If someone puts $1000 every month for 10 years in an investment account that pays 6% compound interest, how much would they have at the end of the 10 years?

How is the interest compounded? Does 6% per annum equate to 0.5% compounding per month? If so, then the final amount would be $164,698.74

If it’s compounded annually, I get $167,659.71, or a return on investment of 171.5735%.

Ringo, how do you come up with the return on investment of 171%? I’m not good with percentages but out of the $167,000, $120,000 was mine to begin with.

I did the division backwards. Good thing there’s no grade involved. It should be 139.7164%

I liked the first rate much better

A principle P which is invested at a yearly rate of r, interest compounded n times a year for t years, will grow to P*(1+r/n)[sup]nt[/sup].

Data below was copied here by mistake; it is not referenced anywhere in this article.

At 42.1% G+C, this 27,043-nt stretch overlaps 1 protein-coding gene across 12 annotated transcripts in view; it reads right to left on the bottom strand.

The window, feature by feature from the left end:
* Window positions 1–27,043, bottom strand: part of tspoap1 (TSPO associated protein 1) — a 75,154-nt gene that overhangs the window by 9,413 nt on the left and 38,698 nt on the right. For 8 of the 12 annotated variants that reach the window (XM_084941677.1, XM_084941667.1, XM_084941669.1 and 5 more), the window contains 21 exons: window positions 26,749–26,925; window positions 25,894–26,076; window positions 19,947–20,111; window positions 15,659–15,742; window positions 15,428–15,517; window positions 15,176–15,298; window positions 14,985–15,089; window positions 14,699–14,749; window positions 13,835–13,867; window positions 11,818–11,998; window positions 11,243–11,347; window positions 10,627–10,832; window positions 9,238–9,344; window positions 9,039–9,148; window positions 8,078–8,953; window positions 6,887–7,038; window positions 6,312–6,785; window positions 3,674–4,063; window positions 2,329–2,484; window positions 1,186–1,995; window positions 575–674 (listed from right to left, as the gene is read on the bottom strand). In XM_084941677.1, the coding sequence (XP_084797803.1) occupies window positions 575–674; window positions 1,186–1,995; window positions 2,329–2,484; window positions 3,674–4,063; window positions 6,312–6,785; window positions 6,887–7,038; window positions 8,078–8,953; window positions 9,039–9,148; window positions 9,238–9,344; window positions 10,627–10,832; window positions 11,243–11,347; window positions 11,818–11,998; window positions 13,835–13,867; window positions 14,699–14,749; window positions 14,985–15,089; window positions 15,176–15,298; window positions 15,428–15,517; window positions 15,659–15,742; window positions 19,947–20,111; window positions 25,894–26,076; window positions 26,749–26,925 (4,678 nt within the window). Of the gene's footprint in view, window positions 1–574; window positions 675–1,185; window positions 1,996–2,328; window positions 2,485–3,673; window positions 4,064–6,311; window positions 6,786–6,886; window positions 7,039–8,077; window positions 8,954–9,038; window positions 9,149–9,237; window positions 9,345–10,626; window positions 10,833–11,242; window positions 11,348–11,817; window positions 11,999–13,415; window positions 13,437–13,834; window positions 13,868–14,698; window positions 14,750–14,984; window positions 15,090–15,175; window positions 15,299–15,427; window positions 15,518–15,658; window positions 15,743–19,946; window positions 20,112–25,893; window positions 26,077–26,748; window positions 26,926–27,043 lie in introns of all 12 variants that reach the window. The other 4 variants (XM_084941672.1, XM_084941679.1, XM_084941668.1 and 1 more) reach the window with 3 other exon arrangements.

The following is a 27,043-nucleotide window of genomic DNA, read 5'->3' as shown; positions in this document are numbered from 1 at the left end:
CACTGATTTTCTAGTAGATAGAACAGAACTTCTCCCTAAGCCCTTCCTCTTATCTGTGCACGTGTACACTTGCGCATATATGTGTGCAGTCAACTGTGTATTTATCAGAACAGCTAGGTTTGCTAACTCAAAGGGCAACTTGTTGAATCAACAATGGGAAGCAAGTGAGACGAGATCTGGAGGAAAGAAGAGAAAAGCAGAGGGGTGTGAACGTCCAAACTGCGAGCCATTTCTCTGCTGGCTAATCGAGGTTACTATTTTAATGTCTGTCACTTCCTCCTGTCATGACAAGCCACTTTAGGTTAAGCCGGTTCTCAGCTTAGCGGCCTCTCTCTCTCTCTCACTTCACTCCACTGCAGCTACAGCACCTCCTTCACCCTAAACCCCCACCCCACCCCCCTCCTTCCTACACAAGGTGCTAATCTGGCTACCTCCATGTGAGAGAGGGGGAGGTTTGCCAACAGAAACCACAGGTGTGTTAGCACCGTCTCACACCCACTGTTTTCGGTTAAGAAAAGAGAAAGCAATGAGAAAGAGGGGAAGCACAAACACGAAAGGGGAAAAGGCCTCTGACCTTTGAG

So, if you invest some every month, you will end up with a sum of such functions, each with a different time. Let m be the number of subdivisions so that you make m payments of P/m and each payment will have a differing time of -t/m.

P/m*(1+r/n)[sup]nt[/sup] + P/m*(1+r/n)[sup]n(t-t/m)[/sup] + P/m*(1+r/n)[sup]n(t-2t/m)[/sup] + … P/m*(1+r/n)[sup]n(t-mt/m)[/sup]

= P/m*(1+r/n)[sup]nt[/sup]*(1-(1+r/n)[sup]-n(t+t/m)[/sup])/(1-(1+r/n)[sup]-nt/m[/sup])

P = 120000 (total invested)

m = 120 (120 payments of $1000 each)

r = 0.06 (%)

t = 10 (years)

n = 12 (monthly compounding)

gives a total of $165,698, or a 38.0% return. If you switch to yearly compounding (n=1), you get $164,124, or a 36.9% return.